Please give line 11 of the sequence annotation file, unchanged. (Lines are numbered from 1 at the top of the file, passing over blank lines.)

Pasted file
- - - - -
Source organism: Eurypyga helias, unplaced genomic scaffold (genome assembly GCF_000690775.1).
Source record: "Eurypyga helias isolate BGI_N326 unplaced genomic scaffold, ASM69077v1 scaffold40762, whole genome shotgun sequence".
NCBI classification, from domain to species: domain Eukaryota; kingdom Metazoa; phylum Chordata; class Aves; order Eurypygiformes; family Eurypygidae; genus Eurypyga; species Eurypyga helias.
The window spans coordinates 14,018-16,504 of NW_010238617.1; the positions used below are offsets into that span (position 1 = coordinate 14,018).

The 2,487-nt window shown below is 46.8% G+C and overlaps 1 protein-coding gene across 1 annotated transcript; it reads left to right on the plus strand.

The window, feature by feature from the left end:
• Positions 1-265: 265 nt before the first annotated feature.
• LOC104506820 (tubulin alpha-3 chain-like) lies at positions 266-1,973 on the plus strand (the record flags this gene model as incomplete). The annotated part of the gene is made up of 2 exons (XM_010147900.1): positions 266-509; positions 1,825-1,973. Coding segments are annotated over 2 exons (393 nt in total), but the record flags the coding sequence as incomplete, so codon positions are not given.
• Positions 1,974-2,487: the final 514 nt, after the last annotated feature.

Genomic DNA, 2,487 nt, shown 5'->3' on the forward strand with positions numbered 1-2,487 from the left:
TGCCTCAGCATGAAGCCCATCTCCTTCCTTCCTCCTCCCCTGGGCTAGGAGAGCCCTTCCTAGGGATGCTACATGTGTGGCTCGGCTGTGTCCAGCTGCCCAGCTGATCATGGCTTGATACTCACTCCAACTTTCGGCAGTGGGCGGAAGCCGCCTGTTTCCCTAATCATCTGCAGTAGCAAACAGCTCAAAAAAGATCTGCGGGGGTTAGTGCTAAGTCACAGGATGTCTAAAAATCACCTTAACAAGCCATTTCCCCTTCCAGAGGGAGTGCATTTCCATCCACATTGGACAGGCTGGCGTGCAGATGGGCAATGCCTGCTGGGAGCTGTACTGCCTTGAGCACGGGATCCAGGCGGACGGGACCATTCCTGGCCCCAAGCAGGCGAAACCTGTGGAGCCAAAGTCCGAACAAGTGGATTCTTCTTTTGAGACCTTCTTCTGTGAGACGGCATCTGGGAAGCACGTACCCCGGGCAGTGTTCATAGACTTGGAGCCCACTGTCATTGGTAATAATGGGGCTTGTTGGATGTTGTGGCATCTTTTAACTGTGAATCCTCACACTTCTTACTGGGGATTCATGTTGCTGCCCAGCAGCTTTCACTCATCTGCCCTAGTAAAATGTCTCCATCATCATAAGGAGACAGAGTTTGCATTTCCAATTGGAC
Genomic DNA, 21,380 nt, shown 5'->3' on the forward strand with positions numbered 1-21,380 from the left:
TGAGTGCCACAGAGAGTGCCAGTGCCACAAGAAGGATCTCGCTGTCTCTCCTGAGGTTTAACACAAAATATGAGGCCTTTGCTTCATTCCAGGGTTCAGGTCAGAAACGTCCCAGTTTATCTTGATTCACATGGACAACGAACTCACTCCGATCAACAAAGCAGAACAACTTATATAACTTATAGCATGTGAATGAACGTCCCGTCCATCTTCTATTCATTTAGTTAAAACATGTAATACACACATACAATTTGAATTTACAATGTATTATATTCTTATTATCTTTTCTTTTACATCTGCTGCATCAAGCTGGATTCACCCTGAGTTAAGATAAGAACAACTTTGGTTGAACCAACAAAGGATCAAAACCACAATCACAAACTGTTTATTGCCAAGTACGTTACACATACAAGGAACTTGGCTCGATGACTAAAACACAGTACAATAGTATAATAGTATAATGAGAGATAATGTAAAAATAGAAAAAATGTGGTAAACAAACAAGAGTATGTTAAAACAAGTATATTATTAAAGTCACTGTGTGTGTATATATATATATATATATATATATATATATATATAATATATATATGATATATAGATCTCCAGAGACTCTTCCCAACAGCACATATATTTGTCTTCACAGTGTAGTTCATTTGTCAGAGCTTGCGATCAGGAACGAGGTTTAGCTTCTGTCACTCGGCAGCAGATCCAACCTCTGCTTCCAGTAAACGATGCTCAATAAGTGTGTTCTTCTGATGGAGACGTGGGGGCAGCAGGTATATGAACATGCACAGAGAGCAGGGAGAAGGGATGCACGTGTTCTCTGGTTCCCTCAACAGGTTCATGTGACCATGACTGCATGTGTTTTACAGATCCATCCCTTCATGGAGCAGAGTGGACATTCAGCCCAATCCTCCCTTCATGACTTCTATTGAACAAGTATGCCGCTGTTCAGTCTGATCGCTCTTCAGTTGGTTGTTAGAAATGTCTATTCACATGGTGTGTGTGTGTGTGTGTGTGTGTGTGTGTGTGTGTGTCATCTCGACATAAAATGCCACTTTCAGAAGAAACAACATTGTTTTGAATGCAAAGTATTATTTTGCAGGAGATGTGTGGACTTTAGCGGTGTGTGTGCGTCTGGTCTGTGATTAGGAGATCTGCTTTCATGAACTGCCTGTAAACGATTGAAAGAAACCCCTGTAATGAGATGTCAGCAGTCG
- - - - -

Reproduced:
TGCCTCAGCATGAAGCCCATCTCCTTCCTTCCTCCTCCCCTGGGCTAGGAGAGCCCTTCCTAGGGATGCTACATGTGTGGCTCGGCTGTGTCCAGCTGCCCAGCTGATCATGGCTTGATACTCACTCCAACTTTCGGCAGTGGGCGGAAGCCGCCTGTTTCCCTAATCATCTGCAGTAGCAAACAGCTCAAAAAAGATCTGCGGGGGTTAGTGCTAAGTCACAGGATGTCTAAAAATCACCTTAACAAGCCATTTCCCCTTCCAGAGGGAGTGCATTTCCATCCACATTGGACAGGCTGGCGTGCAGATGGGCAATGCCTGCTGGGAGCTGTACTGCCTTGAGCACGGGATCCAGGCGGACGGGACCATTCCTGGCCCCAAGCAGGCGAAACCTGTGGAGCCAAAGTCCGAACAAGTGGATTCTTCTTTTGAGACCTTCTTCTGTGAGACGGCATCTGGGAAGCACGTACCCCGGGCAGTGTTCATAGACTTGGAGCCCACTGTCATTGGTAATAATGGGGCTTGTTGGATGTTGTGGCATCTTTTAACTGTGAATCCTCACACTTCTTACTGGGGATTCATGTTGCTGCCCAGCAGCTTTCACTCATCTGCCCTAGTAAAATGTCTCCATCATCATAAGGAGACAGAGTTTGCATTTCCAATTGGAC